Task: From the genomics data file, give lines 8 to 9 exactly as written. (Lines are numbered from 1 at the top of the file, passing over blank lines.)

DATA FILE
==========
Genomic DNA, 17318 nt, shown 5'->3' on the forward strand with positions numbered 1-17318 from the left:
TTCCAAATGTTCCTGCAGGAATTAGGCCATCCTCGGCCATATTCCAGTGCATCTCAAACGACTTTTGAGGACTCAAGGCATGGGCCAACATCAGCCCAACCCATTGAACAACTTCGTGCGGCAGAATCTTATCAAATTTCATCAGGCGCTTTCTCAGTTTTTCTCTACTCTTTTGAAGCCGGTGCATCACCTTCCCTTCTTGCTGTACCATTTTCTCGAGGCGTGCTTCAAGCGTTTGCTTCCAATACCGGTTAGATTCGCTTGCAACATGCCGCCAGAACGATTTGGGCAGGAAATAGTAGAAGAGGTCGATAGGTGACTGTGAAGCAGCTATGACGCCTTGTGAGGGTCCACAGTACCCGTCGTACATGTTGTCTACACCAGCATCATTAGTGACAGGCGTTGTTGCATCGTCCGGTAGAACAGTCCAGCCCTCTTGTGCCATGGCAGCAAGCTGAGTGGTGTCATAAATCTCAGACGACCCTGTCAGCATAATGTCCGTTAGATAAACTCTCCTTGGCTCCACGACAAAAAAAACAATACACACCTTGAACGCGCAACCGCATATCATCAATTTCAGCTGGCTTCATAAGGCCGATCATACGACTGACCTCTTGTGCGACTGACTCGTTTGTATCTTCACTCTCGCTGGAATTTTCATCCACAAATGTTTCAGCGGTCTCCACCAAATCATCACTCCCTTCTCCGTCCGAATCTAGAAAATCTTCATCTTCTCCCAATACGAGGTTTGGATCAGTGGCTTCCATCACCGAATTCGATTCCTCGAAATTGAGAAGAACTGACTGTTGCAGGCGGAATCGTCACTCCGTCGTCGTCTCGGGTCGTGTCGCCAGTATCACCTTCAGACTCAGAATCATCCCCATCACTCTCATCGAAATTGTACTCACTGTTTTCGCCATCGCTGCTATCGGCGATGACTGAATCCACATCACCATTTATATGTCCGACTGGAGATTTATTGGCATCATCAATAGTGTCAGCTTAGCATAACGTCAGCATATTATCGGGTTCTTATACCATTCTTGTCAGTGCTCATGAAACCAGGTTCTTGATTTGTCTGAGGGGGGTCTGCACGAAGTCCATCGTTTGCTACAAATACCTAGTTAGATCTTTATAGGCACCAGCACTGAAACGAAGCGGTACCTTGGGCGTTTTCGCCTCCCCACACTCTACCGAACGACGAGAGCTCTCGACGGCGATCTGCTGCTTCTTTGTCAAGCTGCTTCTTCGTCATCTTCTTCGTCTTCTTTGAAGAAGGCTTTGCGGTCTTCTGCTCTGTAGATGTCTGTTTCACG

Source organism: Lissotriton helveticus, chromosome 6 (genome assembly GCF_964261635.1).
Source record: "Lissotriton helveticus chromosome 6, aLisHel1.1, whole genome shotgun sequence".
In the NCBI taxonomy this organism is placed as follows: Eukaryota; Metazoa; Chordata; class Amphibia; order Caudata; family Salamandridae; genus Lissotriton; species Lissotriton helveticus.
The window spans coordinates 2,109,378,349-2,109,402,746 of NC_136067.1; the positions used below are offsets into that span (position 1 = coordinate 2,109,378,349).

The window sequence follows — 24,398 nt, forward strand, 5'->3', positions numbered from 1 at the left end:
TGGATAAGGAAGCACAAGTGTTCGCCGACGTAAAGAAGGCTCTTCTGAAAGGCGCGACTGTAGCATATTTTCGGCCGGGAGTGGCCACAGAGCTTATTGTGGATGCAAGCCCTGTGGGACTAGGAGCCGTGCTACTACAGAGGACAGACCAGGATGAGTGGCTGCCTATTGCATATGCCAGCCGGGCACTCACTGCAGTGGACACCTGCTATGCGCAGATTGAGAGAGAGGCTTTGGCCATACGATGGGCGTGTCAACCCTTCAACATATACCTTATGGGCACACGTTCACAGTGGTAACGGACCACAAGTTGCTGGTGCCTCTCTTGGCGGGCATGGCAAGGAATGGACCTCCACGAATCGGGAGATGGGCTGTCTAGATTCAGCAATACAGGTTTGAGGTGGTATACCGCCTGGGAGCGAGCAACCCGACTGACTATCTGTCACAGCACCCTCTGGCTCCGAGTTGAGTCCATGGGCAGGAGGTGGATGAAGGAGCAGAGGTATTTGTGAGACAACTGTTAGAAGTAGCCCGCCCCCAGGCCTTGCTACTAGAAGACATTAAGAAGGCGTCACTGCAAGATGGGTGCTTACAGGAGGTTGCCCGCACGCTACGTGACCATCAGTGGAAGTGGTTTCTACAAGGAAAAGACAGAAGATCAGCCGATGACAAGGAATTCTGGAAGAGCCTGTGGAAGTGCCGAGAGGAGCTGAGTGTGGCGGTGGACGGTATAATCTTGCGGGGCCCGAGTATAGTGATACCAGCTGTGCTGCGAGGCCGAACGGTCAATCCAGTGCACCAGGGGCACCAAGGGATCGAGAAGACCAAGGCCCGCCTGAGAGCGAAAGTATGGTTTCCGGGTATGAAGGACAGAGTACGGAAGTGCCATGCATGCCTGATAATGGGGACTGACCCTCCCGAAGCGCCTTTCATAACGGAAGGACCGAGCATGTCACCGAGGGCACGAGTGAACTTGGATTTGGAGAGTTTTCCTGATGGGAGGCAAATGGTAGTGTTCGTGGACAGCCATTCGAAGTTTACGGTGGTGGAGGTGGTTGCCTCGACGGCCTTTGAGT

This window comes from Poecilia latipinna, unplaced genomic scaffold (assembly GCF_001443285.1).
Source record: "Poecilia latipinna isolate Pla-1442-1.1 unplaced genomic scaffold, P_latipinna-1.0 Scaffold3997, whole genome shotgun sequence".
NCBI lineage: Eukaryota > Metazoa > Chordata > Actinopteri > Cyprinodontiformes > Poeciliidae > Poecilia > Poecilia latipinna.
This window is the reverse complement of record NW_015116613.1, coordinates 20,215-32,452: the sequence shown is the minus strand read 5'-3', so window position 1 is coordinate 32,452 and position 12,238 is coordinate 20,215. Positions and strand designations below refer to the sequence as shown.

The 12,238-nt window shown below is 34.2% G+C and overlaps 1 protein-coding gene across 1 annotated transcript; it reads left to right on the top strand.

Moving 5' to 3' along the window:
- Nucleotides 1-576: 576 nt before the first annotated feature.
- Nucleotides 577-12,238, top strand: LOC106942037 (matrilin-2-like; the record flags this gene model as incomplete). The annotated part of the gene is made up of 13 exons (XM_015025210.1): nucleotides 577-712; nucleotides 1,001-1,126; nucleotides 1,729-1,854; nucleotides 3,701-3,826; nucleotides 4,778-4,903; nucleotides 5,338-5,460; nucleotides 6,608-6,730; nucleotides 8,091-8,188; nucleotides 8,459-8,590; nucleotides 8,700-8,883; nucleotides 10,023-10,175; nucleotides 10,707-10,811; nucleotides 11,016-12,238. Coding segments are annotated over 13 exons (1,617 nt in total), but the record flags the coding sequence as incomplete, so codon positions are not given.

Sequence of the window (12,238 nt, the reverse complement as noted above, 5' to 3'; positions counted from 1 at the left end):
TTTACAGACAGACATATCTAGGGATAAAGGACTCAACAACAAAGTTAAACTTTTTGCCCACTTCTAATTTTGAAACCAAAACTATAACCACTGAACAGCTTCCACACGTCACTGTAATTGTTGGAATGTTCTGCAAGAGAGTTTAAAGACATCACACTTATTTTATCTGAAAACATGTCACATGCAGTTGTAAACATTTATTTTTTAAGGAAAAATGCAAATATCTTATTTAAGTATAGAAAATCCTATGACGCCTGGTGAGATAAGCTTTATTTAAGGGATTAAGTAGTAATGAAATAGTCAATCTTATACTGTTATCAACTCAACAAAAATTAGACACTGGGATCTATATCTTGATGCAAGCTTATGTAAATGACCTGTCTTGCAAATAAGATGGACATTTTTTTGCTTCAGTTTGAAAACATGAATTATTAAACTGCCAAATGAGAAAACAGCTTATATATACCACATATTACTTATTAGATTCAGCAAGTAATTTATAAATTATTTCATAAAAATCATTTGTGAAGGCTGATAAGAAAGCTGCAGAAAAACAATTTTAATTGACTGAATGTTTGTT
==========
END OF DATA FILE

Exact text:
TGGATAAGGAAGCACAAGTGTTCGCCGACGTAAAGAAGGCTCTTCTGAAAGGCGCGACTGTAGCATATTTTCGGCCGGGAGTGGCCACAGAGCTTATTGTGGATGCAAGCCCTGTGGGACTAGGAGCCGTGCTACTACAGAGGACAGACCAGGATGAGTGGCTGCCTATTGCATATGCCAGCCGGGCACTCACTGCAGTGGACACCTGCTATGCGCAGATTGAGAGAGAGGCTTTGGCCATACGATGGGCGTGTCAACCCTTCAACATATACCTTATGGGCACACGTTCACAGTGGTAACGGACCACAAGTTGCTGGTGCCTCTCTTGGCGGGCATGGCAAGGAATGGACCTCCACGAATCGGGAGATGGGCTGTCTAGATTCAGCAATACAGGTTTGAGGTGGTATACCGCCTGGGAGCGAGCAACCCGACTGACTATCTGTCACAGCACCCTCTGGCTCCGAGTTGAGTCCATGGGCAGGAGGTGGATGAAGGAGCAGAGGTATTTGTGAGACAACTGTTAGAAGTAGCCCGCCCCCAGGCCTTGCTACTAGAAGACATTAAGAAGGCGTCACTGCAAGATGGGTGCTTACAGGAGGTTGCCCGCACGCTACGTGACCATCAGTGGAAGTGGTTTCTACAAGGAAAAGACAGAAGATCAGCCGATGACAAGGAATTCTGGAAGAGCCTGTGGAAGTGCCGAGAGGAGCTGAGTGTGGCGGTGGACGGTATAATCTTGCGGGGCCCGAGTATAGTGATACCAGCTGTGCTGCGAGGCCGAACGGTCAATCCAGTGCACCAGGGGCACCAAGGGATCGAGAAGACCAAGGCCCGCCTGAGAGCGAAAGTATGGTTTCCGGGTATGAAGGACAGAGTACGGAAGTGCCATGCATGCCTGATAATGGGGACTGACCCTCCCGAAGCGCCTTTCATAACGGAAGGACCGAGCATGTCACCGAGGGCACGAGTGAACTTGGATTTGGAGAGTTTTCCTGATGGGAGGCAAATGGTAGTGTTCGTGGACAGCCATTCGAAGTTTACGGTGGTGGAGGTGGTTGCCTCGACGGCCTTTGAGT

This window comes from Poecilia latipinna, unplaced genomic scaffold (assembly GCF_001443285.1).